Projecting College Football Playoff Matchups
One of the principle talking points within college football is whether players are safer from the coronavirus pandemic on campus, in their facilities and playing the game. Like many coaches, Kansas’ Les Miles feels they are. But in speaking with reporters, he took that philosophy a step further by saying players choosing to opt out of the season are making life more dangerous for themselves.
“If they opt out because of the pandemic, then they opt into the pandemic,” Miles said, via Matt Galloway of the Topeka Capital-Journal. “The last I saw it, the pandemic was worldwide, OK? So I don’t know what their advantage is to turn at this point away from what would be a good finish to a college career and opportunity to advance their abilities and then have a choice whether to go off to the NFL or to stay and compete. So we’d love to have them stay and compete.”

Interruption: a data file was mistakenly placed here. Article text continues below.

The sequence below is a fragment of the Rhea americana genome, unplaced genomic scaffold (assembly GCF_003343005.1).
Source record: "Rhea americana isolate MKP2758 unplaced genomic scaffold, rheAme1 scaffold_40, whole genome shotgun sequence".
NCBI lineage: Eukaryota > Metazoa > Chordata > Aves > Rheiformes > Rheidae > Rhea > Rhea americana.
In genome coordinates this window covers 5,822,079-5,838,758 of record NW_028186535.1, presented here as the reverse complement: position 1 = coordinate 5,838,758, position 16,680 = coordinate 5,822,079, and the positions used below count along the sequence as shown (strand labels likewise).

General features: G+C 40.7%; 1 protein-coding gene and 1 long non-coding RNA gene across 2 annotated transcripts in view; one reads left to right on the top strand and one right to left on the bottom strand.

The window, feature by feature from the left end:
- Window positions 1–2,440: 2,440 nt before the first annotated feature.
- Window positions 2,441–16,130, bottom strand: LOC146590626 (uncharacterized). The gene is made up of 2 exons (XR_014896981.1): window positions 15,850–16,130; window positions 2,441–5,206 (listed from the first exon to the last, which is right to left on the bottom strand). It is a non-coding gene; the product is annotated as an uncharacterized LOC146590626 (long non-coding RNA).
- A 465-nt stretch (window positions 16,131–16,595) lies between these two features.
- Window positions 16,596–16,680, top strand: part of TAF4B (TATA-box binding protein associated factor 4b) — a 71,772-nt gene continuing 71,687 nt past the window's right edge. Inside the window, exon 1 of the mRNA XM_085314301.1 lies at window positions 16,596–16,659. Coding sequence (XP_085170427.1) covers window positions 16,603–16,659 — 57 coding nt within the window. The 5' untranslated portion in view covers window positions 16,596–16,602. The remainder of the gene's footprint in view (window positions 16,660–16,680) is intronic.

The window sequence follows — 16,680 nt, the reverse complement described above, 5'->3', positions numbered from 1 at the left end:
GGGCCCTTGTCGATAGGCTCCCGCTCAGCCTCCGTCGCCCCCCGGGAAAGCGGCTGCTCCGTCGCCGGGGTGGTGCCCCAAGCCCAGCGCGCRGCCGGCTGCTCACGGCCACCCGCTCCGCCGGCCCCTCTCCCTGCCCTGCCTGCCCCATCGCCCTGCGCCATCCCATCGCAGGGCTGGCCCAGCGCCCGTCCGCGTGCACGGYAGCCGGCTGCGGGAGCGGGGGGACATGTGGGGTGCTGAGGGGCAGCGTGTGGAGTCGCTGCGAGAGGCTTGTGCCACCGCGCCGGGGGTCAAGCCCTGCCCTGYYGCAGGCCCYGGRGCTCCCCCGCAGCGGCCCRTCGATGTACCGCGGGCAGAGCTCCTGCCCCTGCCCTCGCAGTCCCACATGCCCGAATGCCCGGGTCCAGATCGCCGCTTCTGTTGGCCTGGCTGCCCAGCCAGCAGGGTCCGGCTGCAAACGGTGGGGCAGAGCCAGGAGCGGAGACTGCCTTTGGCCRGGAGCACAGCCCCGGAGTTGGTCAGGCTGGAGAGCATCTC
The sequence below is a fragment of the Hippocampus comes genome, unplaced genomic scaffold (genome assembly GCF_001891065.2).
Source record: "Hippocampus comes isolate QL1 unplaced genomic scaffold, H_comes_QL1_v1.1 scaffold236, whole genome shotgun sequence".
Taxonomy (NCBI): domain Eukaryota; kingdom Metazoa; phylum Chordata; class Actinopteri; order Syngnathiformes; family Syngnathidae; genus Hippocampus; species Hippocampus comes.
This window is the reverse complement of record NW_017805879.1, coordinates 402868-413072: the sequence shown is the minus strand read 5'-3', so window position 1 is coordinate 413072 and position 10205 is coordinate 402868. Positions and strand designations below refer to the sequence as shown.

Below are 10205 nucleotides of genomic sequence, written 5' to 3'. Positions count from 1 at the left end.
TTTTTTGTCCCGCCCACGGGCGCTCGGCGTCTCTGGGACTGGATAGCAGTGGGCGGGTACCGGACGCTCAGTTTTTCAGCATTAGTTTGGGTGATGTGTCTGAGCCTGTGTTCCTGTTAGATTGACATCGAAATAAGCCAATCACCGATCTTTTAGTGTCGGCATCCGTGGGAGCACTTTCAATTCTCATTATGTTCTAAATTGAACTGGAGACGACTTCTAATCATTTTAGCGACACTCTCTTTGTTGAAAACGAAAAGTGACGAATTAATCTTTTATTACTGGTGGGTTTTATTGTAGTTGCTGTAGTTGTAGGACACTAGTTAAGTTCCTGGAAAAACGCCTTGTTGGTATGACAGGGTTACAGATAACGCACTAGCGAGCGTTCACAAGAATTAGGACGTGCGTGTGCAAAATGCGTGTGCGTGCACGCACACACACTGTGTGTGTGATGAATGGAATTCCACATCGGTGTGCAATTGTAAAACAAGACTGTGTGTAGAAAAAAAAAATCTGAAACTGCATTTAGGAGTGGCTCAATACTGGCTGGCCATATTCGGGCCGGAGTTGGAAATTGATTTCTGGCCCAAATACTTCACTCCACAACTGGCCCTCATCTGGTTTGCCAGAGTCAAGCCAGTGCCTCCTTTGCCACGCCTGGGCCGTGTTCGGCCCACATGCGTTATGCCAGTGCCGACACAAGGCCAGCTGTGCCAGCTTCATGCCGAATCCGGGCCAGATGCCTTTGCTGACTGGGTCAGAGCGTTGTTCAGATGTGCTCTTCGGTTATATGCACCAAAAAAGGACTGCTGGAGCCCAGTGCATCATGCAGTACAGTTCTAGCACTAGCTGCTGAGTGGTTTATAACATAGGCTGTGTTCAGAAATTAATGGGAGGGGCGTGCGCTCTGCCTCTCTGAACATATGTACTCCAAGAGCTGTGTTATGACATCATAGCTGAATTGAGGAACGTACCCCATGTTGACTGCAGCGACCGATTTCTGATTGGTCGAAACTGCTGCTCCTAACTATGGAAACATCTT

Miles noted that at least one Jayhawks player, offensive lineman Antione Frazier, has opted out of the season due to COVID-19 concerns. Frazier has also entered the transfer portal. “That’s a decision that he made,” Miles said.
In all, about 50 players from the Power Five level have opted out of the 2020-21 season. Their reasons vary. Some are concerned with long-term effects from COVID-19, while others are more interested in pursuing their NFL careers instead of risking injury in a season that’s not guaranteed to be played fully. Of note, however, Vanderbilt linebacker Dimitri Moore opted back into playing this fall after doing more research on the coronavirus, as well as speaking with medical professionals.
Being part of the team during the pandemic can have its benefits. CBS Sports’ Dennis Dodd reports the Big 12 will have its members conduct three tests — two PCR tests and one rapid antigen test — per week. But, the fact also remains that there is no bubble for college football and that player safety is but one aspect of the potential liability universities face in holding a season.